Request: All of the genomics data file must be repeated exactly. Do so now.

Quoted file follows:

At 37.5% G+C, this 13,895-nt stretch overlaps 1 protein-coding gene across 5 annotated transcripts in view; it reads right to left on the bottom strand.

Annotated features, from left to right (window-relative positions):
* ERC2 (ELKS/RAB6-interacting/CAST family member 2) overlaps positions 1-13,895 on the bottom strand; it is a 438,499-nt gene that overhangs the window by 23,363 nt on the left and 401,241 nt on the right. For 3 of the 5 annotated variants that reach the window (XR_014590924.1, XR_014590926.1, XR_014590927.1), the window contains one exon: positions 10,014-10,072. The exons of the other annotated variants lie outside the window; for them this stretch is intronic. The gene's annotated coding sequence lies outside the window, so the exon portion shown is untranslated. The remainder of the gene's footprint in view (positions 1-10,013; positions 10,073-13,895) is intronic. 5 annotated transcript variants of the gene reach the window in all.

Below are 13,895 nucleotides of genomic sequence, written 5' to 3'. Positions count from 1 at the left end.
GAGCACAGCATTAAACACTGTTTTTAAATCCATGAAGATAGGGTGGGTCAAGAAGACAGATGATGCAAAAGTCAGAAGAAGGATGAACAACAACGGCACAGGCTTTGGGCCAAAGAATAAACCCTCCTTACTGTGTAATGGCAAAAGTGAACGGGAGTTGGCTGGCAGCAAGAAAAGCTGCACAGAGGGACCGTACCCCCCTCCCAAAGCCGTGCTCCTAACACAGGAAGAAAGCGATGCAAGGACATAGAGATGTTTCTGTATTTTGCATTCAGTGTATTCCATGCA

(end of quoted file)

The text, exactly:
At 37.5% G+C, this 13,895-nt stretch overlaps 1 protein-coding gene across 5 annotated transcripts in view; it reads right to left on the bottom strand.

Annotated features, from left to right (window-relative positions):
* ERC2 (ELKS/RAB6-interacting/CAST family member 2) overlaps positions 1-13,895 on the bottom strand; it is a 438,499-nt gene that overhangs the window by 23,363 nt on the left and 401,241 nt on the right. For 3 of the 5 annotated variants that reach the window (XR_014590924.1, XR_014590926.1, XR_014590927.1), the window contains one exon: positions 10,014-10,072. The exons of the other annotated variants lie outside the window; for them this stretch is intronic. The gene's annotated coding sequence lies outside the window, so the exon portion shown is untranslated. The remainder of the gene's footprint in view (positions 1-10,013; positions 10,073-13,895) is intronic. 5 annotated transcript variants of the gene reach the window in all.

Below are 13,895 nucleotides of genomic sequence, written 5' to 3'. Positions count from 1 at the left end.
GAGCACAGCATTAAACACTGTTTTTAAATCCATGAAGATAGGGTGGGTCAAGAAGACAGATGATGCAAAAGTCAGAAGAAGGATGAACAACAACGGCACAGGCTTTGGGCCAAAGAATAAACCCTCCTTACTGTGTAATGGCAAAAGTGAACGGGAGTTGGCTGGCAGCAAGAAAAGCTGCACAGAGGGACCGTACCCCCCTCCCAAAGCCGTGCTCCTAACACAGGAAGAAAGCGATGCAAGGACATAGAGATGTTTCTGTATTTTGCATTCAGTGTATTCCATGCA